Briscola is the Italian card game similar to bridge in that there are four suits and one of them becomes the dominant Trump suit for any given hand. One difference is that the Trump is assigned by complex bidding in bridge and it is a random turn of a card at the beginning of the game in Briscola. Other advantage of Briscola over Bridge is that Briscola can played quite nicely with either two players, or four players (two teams). In either case you use the same Italian cards that you use for Scopa.
The card ranks, for scoring and taking tricks goes almost in expected numeric order, Ace high, then the Three (no idea why its in this spot in the hierarcy, it just is) then the King and so on down the line to the lowly deuce. In Scopa, the seven of money card rules, here in Briscola it’s all about the 3’s and the aces.
Shown here are a selection of Piacentine cards. The points following each are their respective ranking values when taking tricks-same for any suit. They are, left to right, starting on top row, the ace of coppe (11 points), a two of spades (2 points), three of clubs (10 points) infante of coppe (8 points), cavallo of clubs (9 points) and il re of coppe (10 points). Obviously, a 4 is worth four and so on.
For the purpose of learning, lets say its two people, just you and I and a pack of Italian cards. Imagine you can hear the happy chatter of Italian gossip all around you and the clink of cups and the whoosh of the expresso machine in the background and the picture is complete.
THE RULES: THE BIG THREE.
HIGH CARD WINS. No surprise here. If we both play spades and yours is higher numberial rank, you win. Pretty basic. King beats Cavallo, Cavallo beats Infante, Infante beats 7. Etc. Remember, the Three beats all but the Ace.
FOLLOW SUIT. If I lead a spade you have to follow with a spade. If you want to beat me, with out a trump, that is. If, for example, I play the 2 of spades and you put down the ace of clubs, I still win because you didn’t “follow my lead”. The exception to this is …
TRUMP ALWAYS WINS. Just ask “The Donald”. If I play the ace of a non Trump suit and you play any card of the Briscola or Trump suit, you win. Obviously, if you play one trump and I play a higher one, I win. Yeah.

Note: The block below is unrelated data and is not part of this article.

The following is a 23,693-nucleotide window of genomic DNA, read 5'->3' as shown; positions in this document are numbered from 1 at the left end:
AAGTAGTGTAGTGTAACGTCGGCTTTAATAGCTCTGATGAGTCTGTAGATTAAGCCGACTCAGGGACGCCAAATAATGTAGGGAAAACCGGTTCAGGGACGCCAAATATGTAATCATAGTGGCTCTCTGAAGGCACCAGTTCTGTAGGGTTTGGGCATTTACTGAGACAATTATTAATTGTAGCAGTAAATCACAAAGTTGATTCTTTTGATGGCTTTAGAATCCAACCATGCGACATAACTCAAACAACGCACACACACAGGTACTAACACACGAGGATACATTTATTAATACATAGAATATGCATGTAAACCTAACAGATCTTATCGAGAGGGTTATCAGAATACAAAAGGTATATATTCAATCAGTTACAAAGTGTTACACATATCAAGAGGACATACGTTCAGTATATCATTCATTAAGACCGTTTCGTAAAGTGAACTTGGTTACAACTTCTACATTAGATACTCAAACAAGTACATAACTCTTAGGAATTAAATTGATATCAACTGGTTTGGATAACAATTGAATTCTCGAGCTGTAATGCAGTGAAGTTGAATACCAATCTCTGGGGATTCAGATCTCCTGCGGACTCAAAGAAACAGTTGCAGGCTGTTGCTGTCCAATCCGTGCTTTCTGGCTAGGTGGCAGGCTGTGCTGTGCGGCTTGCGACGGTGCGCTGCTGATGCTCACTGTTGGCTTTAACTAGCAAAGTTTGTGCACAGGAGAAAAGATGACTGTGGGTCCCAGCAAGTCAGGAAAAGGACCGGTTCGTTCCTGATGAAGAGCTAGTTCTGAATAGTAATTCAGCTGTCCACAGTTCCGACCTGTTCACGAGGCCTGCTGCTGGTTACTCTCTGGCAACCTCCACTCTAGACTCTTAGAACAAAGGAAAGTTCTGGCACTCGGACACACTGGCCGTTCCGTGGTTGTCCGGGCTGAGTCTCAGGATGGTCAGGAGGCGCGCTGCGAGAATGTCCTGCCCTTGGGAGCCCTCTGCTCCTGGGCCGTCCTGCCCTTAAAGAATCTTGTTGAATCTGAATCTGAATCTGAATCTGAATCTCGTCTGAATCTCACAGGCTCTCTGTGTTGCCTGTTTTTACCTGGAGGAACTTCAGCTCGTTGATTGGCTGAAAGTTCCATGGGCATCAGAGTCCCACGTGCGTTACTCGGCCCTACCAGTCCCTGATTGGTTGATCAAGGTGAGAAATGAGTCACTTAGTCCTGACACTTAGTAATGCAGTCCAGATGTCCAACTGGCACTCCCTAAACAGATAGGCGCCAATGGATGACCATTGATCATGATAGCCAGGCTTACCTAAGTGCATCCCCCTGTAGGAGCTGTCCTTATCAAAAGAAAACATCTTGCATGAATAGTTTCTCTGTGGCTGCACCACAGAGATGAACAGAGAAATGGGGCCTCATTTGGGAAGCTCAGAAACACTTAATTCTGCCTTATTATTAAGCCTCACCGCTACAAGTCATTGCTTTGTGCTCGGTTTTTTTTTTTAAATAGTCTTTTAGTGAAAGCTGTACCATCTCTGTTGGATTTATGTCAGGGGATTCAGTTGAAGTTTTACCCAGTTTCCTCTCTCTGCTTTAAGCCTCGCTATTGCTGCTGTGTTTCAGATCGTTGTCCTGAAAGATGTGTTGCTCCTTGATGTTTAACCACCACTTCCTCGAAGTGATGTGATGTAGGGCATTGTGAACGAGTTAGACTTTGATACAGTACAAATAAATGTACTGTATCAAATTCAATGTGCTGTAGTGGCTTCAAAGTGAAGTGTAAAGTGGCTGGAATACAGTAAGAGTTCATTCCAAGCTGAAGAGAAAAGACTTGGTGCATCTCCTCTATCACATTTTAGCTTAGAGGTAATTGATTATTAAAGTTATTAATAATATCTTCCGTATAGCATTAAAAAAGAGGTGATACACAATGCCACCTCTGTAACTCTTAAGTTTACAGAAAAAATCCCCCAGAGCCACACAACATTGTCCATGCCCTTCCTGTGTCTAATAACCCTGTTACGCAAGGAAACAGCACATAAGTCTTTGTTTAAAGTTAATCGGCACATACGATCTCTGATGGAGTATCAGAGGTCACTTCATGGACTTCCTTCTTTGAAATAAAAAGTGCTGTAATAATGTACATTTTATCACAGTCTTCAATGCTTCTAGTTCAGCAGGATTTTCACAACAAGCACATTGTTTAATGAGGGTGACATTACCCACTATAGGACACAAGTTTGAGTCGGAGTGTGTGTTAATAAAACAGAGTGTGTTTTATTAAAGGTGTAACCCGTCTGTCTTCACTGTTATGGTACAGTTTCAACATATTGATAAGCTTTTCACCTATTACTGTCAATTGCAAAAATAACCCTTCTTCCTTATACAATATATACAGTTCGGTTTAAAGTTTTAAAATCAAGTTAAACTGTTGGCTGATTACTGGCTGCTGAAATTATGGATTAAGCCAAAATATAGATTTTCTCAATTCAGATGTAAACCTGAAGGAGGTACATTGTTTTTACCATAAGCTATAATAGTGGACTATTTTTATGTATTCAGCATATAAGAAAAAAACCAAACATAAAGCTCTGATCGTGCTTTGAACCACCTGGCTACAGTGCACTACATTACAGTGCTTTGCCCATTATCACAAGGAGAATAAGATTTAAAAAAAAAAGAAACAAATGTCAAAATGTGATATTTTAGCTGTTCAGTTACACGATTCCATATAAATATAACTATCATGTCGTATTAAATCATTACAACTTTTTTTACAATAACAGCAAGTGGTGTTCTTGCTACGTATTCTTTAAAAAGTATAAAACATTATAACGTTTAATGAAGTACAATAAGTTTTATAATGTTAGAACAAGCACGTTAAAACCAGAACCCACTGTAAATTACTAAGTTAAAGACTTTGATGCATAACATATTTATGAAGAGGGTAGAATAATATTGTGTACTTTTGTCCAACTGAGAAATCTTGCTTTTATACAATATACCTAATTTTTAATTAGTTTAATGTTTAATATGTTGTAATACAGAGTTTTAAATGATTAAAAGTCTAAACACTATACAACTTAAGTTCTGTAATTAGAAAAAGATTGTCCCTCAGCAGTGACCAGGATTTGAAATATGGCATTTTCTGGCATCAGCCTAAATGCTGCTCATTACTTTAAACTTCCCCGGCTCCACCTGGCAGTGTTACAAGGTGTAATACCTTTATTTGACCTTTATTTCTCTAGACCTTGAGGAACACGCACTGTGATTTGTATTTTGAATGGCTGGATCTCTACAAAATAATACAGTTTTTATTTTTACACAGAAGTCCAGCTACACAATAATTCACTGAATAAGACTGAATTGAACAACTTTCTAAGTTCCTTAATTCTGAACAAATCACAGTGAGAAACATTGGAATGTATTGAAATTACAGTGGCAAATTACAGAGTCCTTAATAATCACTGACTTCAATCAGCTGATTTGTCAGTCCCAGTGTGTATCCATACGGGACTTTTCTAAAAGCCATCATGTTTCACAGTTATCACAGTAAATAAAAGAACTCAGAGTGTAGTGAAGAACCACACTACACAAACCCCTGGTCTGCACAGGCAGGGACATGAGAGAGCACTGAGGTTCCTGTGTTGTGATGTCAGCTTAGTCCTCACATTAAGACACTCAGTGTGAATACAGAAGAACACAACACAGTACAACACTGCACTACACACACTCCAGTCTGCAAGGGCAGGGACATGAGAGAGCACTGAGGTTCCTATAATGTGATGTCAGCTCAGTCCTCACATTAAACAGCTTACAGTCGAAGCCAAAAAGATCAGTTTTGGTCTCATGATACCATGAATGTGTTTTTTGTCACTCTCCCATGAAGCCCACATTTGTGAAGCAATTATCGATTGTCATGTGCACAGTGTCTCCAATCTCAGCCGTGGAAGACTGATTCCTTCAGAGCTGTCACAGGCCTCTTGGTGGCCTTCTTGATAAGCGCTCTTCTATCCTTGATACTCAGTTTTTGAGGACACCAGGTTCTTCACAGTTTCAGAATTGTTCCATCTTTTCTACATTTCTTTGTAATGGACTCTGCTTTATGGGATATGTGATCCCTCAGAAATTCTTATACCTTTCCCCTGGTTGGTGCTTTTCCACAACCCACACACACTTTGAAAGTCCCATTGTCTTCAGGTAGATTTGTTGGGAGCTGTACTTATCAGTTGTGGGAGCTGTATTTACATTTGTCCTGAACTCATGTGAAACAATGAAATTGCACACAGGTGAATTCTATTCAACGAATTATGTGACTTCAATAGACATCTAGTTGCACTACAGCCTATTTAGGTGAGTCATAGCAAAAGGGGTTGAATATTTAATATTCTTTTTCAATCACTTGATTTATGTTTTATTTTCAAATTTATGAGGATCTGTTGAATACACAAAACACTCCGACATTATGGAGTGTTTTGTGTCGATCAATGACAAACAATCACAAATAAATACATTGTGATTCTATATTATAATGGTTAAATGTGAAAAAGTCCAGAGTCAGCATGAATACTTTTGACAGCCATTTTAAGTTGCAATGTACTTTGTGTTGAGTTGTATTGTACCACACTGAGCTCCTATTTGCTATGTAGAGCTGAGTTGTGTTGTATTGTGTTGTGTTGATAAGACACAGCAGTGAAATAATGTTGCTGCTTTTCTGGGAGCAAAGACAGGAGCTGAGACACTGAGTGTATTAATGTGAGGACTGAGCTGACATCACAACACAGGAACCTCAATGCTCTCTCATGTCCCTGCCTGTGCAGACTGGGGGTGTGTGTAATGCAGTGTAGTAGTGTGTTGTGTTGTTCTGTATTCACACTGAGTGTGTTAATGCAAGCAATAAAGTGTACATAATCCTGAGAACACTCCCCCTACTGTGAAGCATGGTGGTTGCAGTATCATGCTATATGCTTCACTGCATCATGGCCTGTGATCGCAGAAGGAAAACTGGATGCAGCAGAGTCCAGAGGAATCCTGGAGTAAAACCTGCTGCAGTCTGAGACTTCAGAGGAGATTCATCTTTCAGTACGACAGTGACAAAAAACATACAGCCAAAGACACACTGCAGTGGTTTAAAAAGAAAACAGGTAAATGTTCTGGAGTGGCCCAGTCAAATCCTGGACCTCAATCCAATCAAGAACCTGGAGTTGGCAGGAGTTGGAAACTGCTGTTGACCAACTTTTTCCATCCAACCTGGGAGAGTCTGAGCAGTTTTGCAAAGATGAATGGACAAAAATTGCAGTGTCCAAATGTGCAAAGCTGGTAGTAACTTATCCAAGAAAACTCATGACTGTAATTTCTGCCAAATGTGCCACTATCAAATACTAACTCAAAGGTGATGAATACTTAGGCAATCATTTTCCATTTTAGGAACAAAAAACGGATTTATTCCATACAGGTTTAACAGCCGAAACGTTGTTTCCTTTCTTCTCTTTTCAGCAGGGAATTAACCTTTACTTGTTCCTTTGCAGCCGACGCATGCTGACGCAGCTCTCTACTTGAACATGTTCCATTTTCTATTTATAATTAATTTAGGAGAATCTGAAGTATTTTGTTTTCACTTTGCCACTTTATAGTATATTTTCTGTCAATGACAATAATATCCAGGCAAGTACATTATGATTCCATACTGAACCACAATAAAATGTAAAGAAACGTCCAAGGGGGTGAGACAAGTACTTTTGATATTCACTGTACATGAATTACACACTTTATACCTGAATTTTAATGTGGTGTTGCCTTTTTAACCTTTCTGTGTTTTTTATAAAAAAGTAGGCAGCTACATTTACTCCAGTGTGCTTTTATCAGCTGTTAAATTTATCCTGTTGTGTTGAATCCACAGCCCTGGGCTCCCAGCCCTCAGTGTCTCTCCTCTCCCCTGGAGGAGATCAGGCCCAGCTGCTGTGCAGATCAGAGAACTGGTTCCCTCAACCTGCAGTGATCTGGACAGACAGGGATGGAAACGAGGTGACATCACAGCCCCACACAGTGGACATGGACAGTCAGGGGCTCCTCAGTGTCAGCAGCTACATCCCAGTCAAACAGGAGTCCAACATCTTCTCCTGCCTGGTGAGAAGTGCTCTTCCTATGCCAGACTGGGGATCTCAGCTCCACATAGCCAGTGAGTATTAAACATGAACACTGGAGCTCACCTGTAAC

Enough talk, lets play.
You be the dealer. Shuffle. Deal me three cards. Please. Then deal yourself three cards. Then flip over the next card in the deck and put it face up next to the cards you haven’t dealt yet. The suit of that card looking up at us is the Briscola/Trump suit for this hand. Since you dealt, I’ll go first and play one of my three cards. You don’t have to follow suit, but you see how to win, from above paragraph, so play accordingly.
Lets say you get lucky and win the first trick. You get to draw a card off the pile first. Then me. And you then get to play the first card of the next trick. Then me. Winner goes first for drawing the next card and leading the next off for the next trick, in other words.
When we get down to the last two cards, one facing up (the one that from the start has determined the Briscola) and one face down. Whichever one of us wins the last trick gets the card facing down and the loser gets the one facing up. There are all kinds of strategies around whether to take or not take that last trick. Practice will tell. And luck. Play continues as normal without drawing, since at this point there are no cards left to draw.
SO, WHO WINS?
When we are both out of cards its time to quit playing and do the scoring.
The object of the game, as in any nice competitive sport, is to get more than the other guy. In Briscola there will be a total of 120 points so you want at least 61.
Here’s how it all adds up
- Aces are 11 points
- 3’s are 10 points
- Kings (Re) are 4 points
- Knights (our Queens, their Cavallos) are 3 points
- Jacks (Infante) are 2 points
- All other cards are totally “pointless”. Without any value in the grand scheme of things.
The student surpasses the teacher. Always happens. I taught my friend Harry to play Scopa one day at a lake side outdoor café in San Feliciano over coffees and gelatis. A finer way to fritter away a lazy Italian day, I can not imagine. Back in Colorado, Harry taught his son Jeff to play and Jeff soon taught all of his friends and eventually came to Italy to play with some real competition.
He moved on. He met Aldo, everyone’s favorite barista/confidant in Panicale. He took Jeff under his wing and explained that any goof ball could play Scopa (Wait, a minute. I represent that) but that if he was looking for a REAL game, he might be ready for Briscola. And then introduced him to the game. Later, former Alitalia pilot Riccardo would step in as his mentor and teacher. That’s how he became the fearless card shark he is today. Watch out if he should sit down your table and snap the rubber band off his now well worn deck of Piacentine cards looking for a game. Rest assured he’s played a few hands. And that the rules here have been checked him.
The pictures are of Jeff playing some of his worthy local adversaries. In the first shot, he’s well into his daily warm up game with Adriano in the piazza. Then, he’s playing Angelo – the current Panicale Briscola Champion and our intrepid insurance agent. In the final shot, he’s shown playing his friend and teacher, the merciless, waiting-in-the-weeds-for-sweet-revenge, Riccardo who came in second place in the championship. None of these players take their eye off the cards very long when playing with Jeff. He’s playing for keeps. Well, except when he’s playing Aldo. Then it is for gelati!
OK, as they say in Italy “in bocca al lupo” Good Luck!
And remember when someone says "in bocca al Lupo" the only response is "Crepi Lupo!" So literally one person has said "in the wolf’s mouth" and the other has responded with (sort of) "I ain’t afraid of no wolf!" Makes no good locigal sense but then think about how we tell actors to "break a leg".